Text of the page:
Library project moves forward without Lorig
May 7, 2010
By Tim Pfarr
Plan has standalone building without adjacent housing
The King County Library System has decided not to extend its contract with the developer Lorig Associates in the Newcastle library project, KCLS officials said.
Lorig was to build apartment units in a standalone building behind the Newcastle library, but it had not secured funding for its portion of the project. In the contract, Lorig was to find financing by this June or the deal with KCLS would dissolve.
However, KCLS started moving forward without Lorig, and it submitted a revised site plan to the city that calls for the developer’s space to remain vacant. KCLS Director Bill Ptacek said KCLS will eventually use the space in some way.
“We need to, at some point, realize that asset,” he said about the vacant space.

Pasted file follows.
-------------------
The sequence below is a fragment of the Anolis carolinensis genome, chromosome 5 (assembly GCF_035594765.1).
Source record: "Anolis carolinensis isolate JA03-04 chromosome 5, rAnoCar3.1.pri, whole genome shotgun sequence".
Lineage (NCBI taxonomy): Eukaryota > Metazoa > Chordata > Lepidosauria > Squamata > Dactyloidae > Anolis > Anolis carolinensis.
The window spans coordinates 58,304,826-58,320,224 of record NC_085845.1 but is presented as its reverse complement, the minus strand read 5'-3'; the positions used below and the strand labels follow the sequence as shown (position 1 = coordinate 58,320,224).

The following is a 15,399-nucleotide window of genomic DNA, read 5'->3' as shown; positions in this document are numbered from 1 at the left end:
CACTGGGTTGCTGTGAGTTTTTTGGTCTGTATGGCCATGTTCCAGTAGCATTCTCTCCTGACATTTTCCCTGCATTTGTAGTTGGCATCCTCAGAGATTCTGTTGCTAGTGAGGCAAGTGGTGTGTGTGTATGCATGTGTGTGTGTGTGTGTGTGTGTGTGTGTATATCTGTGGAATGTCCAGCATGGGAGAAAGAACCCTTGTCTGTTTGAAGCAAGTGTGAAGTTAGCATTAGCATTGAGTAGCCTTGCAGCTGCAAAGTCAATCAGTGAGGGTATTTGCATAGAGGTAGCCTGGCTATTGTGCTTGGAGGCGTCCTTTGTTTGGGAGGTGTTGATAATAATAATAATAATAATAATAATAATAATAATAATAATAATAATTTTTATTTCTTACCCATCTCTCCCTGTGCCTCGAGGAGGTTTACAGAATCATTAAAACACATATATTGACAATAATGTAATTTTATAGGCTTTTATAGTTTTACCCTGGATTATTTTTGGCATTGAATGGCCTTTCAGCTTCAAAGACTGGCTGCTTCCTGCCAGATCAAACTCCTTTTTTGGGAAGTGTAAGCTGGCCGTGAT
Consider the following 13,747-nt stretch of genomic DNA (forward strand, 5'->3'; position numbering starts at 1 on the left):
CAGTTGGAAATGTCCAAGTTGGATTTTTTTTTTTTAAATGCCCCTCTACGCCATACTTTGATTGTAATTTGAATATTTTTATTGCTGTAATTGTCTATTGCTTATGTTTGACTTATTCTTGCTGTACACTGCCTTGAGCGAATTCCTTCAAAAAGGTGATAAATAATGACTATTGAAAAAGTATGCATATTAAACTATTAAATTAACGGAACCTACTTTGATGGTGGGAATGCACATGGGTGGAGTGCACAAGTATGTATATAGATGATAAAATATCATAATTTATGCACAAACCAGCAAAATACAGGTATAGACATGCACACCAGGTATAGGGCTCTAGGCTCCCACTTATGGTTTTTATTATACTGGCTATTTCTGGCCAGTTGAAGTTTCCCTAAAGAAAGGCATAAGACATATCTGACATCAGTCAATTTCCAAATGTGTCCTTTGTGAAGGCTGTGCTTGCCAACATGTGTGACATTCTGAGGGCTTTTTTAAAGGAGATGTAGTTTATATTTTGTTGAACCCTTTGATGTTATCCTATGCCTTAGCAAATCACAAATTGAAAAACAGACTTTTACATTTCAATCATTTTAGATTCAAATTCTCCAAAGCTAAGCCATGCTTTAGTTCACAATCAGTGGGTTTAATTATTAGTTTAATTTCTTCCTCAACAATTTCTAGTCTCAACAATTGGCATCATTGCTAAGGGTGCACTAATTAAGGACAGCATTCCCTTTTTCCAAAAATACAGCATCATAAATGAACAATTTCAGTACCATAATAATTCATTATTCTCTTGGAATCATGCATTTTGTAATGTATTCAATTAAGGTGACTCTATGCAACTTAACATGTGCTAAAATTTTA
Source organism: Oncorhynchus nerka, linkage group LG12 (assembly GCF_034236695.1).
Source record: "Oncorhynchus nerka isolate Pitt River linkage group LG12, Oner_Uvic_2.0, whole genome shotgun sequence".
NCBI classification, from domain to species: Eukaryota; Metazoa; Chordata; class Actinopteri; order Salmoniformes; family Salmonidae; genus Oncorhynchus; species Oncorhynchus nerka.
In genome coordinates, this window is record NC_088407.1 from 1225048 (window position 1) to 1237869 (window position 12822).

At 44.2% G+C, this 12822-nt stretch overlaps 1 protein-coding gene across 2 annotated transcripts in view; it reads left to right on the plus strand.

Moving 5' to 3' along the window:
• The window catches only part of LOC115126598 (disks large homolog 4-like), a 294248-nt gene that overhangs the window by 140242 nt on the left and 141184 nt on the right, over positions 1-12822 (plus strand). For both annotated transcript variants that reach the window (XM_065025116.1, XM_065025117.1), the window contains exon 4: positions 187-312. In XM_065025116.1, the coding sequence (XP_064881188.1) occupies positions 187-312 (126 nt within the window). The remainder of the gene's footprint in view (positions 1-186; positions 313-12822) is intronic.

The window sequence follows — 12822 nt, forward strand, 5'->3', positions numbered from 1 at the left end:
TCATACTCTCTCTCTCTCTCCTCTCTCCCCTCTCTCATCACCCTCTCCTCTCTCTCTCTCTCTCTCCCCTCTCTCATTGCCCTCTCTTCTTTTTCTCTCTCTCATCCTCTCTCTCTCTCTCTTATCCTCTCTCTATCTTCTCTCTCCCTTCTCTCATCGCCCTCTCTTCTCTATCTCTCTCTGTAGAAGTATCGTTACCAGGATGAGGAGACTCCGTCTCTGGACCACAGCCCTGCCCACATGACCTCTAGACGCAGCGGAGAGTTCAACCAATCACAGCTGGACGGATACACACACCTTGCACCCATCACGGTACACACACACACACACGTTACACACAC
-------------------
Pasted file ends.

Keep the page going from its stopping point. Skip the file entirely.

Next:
KCLS officials said they still hope to break ground this fall, ideally by September. They said construction would likely still take a year, yielding a fall 2011 opening.
The Newcastle Library is funded by a $172 million bond measure passed in 2004 that called for expansion and maintenance of the library system. The bond called for a library to be built in Newcastle, and KCLS had planned to build a mixed-use facility.
Mayor John Dulcich said he was thrilled the library is now slated to be built as a standalone structure.
“I am really happy about the design and look,” Dulcich said. “It’ll be a focal point and a gathering place.”
The newest details
At an April 7 meeting at City Hall, KCLS officials and the Newcastle library architects updated residents on the latest details regarding the library’s design.
The library will have seven times the standard amount of space for items put on hold, and it will have 20 fixed computer stations and empty spaces known as “cyber bars,” where patrons can bring their own computers and work. Also, the building will feature an exterior water retention tank that will hold more than 10,000 gallons of water.
In addition, of the 44 parking stalls, some will be short-term spaces for patrons just stopping by to return items. Furthermore, there will be a rain garden located at ground level near 129th Avenue Southeast.